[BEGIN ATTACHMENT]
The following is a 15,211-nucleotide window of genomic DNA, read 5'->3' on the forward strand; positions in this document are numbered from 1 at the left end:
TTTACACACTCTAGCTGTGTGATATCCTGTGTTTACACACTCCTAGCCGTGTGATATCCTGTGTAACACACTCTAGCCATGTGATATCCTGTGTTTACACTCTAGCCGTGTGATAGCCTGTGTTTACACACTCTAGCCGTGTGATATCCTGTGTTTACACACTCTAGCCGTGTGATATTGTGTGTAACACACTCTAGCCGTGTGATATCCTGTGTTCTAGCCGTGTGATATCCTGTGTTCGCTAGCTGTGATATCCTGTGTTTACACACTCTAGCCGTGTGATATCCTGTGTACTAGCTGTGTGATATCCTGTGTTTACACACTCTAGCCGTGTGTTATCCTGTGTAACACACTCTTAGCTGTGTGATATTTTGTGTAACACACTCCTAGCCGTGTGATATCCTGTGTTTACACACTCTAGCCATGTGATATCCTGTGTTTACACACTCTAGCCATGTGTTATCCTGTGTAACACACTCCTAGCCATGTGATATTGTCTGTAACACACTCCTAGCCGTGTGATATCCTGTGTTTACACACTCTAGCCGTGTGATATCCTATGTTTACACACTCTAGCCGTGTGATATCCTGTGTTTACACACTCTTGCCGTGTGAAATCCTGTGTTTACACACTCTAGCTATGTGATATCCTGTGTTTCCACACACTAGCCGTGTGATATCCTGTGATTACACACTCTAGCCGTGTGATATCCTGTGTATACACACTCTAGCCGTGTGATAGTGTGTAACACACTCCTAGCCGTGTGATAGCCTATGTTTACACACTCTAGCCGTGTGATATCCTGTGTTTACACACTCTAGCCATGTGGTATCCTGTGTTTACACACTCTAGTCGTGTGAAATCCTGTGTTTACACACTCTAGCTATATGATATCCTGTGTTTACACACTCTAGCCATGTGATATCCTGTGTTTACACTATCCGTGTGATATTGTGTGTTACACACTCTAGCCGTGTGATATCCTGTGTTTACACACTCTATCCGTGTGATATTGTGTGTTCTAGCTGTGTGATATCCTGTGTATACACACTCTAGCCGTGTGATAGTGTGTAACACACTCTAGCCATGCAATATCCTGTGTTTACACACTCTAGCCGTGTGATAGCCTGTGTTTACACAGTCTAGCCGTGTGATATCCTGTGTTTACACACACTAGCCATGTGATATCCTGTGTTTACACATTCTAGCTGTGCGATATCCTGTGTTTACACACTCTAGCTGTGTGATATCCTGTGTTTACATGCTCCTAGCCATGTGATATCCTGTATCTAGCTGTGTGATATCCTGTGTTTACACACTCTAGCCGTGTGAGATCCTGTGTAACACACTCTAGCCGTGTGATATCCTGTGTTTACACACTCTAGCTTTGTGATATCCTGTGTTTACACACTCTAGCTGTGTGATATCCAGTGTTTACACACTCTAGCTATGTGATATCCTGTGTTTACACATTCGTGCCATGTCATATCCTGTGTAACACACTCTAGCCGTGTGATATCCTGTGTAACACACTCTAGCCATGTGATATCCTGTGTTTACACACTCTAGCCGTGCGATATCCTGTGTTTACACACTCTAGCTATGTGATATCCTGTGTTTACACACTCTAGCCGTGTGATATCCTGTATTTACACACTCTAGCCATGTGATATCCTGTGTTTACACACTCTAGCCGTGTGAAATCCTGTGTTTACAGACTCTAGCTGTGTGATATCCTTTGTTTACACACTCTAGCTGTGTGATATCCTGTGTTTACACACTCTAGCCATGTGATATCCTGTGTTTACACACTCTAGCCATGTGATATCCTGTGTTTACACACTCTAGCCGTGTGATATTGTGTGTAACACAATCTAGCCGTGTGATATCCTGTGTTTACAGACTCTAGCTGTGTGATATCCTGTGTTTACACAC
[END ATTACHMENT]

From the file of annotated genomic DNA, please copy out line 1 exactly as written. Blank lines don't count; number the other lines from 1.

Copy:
The following is a 15,211-nucleotide window of genomic DNA, read 5'->3' on the forward strand; positions in this document are numbered from 1 at the left end: